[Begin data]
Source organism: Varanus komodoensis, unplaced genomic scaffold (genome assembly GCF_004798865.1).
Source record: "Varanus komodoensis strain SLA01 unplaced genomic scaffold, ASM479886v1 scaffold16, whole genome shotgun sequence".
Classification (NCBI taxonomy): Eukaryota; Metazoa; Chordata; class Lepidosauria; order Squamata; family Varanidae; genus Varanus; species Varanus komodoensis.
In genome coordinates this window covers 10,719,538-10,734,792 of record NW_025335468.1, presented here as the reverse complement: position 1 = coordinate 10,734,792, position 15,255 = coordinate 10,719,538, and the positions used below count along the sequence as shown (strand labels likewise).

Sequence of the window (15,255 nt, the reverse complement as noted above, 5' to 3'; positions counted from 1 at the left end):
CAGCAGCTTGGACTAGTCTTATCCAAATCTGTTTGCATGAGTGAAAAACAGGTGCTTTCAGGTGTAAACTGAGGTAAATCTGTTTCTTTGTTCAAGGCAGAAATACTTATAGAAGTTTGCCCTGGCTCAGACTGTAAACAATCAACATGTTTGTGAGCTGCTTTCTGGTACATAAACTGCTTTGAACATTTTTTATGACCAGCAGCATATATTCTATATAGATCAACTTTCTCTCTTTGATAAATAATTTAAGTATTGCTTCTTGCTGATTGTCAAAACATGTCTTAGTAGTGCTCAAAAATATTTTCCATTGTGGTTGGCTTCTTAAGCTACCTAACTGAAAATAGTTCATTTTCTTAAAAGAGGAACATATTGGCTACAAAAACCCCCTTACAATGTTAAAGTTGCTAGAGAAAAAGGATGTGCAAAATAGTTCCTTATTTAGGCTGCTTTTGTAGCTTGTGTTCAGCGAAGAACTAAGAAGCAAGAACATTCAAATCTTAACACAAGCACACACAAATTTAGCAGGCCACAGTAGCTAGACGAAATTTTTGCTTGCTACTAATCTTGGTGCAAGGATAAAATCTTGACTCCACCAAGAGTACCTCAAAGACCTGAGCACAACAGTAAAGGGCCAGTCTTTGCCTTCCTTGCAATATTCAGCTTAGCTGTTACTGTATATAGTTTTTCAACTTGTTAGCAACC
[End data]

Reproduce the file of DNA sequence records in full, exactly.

Source organism: Varanus komodoensis, unplaced genomic scaffold (genome assembly GCF_004798865.1).
Source record: "Varanus komodoensis strain SLA01 unplaced genomic scaffold, ASM479886v1 scaffold16, whole genome shotgun sequence".
Classification (NCBI taxonomy): Eukaryota; Metazoa; Chordata; class Lepidosauria; order Squamata; family Varanidae; genus Varanus; species Varanus komodoensis.
In genome coordinates this window covers 10,719,538-10,734,792 of record NW_025335468.1, presented here as the reverse complement: position 1 = coordinate 10,734,792, position 15,255 = coordinate 10,719,538, and the positions used below count along the sequence as shown (strand labels likewise).

Sequence of the window (15,255 nt, the reverse complement as noted above, 5' to 3'; positions counted from 1 at the left end):
CAGCAGCTTGGACTAGTCTTATCCAAATCTGTTTGCATGAGTGAAAAACAGGTGCTTTCAGGTGTAAACTGAGGTAAATCTGTTTCTTTGTTCAAGGCAGAAATACTTATAGAAGTTTGCCCTGGCTCAGACTGTAAACAATCAACATGTTTGTGAGCTGCTTTCTGGTACATAAACTGCTTTGAACATTTTTTATGACCAGCAGCATATATTCTATATAGATCAACTTTCTCTCTTTGATAAATAATTTAAGTATTGCTTCTTGCTGATTGTCAAAACATGTCTTAGTAGTGCTCAAAAATATTTTCCATTGTGGTTGGCTTCTTAAGCTACCTAACTGAAAATAGTTCATTTTCTTAAAAGAGGAACATATTGGCTACAAAAACCCCCTTACAATGTTAAAGTTGCTAGAGAAAAAGGATGTGCAAAATAGTTCCTTATTTAGGCTGCTTTTGTAGCTTGTGTTCAGCGAAGAACTAAGAAGCAAGAACATTCAAATCTTAACACAAGCACACACAAATTTAGCAGGCCACAGTAGCTAGACGAAATTTTTGCTTGCTACTAATCTTGGTGCAAGGATAAAATCTTGACTCCACCAAGAGTACCTCAAAGACCTGAGCACAACAGTAAAGGGCCAGTCTTTGCCTTCCTTGCAATATTCAGCTTAGCTGTTACTGTATATAGTTTTTCAACTTGTTAGCAACC